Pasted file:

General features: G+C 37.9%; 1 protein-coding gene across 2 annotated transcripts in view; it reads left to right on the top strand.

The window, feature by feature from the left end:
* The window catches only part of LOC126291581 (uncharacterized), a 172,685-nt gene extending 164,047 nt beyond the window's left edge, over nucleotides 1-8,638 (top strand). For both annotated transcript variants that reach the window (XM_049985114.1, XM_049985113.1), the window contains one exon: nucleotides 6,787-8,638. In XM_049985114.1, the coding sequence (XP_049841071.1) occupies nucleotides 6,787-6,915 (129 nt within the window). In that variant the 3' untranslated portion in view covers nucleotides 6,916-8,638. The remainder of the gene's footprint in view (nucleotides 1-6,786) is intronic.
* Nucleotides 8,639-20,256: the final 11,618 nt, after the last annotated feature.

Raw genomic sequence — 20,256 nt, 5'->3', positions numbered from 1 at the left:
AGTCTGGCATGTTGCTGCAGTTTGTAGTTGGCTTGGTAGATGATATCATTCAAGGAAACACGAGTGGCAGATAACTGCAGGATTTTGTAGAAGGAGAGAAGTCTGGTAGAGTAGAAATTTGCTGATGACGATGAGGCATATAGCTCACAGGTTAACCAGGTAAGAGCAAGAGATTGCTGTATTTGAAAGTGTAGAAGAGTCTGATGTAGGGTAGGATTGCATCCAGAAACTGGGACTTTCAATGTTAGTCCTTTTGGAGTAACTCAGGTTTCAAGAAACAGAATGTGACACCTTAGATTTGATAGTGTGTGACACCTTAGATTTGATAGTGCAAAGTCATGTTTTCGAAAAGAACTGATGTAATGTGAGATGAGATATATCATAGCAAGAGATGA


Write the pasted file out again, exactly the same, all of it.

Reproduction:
General features: G+C 37.9%; 1 protein-coding gene across 2 annotated transcripts in view; it reads left to right on the top strand.

The window, feature by feature from the left end:
* The window catches only part of LOC126291581 (uncharacterized), a 172,685-nt gene extending 164,047 nt beyond the window's left edge, over nucleotides 1-8,638 (top strand). For both annotated transcript variants that reach the window (XM_049985114.1, XM_049985113.1), the window contains one exon: nucleotides 6,787-8,638. In XM_049985114.1, the coding sequence (XP_049841071.1) occupies nucleotides 6,787-6,915 (129 nt within the window). In that variant the 3' untranslated portion in view covers nucleotides 6,916-8,638. The remainder of the gene's footprint in view (nucleotides 1-6,786) is intronic.
* Nucleotides 8,639-20,256: the final 11,618 nt, after the last annotated feature.

Raw genomic sequence — 20,256 nt, 5'->3', positions numbered from 1 at the left:
AGTCTGGCATGTTGCTGCAGTTTGTAGTTGGCTTGGTAGATGATATCATTCAAGGAAACACGAGTGGCAGATAACTGCAGGATTTTGTAGAAGGAGAGAAGTCTGGTAGAGTAGAAATTTGCTGATGACGATGAGGCATATAGCTCACAGGTTAACCAGGTAAGAGCAAGAGATTGCTGTATTTGAAAGTGTAGAAGAGTCTGATGTAGGGTAGGATTGCATCCAGAAACTGGGACTTTCAATGTTAGTCCTTTTGGAGTAACTCAGGTTTCAAGAAACAGAATGTGACACCTTAGATTTGATAGTGTGTGACACCTTAGATTTGATAGTGCAAAGTCATGTTTTCGAAAAGAACTGATGTAATGTGAGATGAGATATATCATAGCAAGAGATGA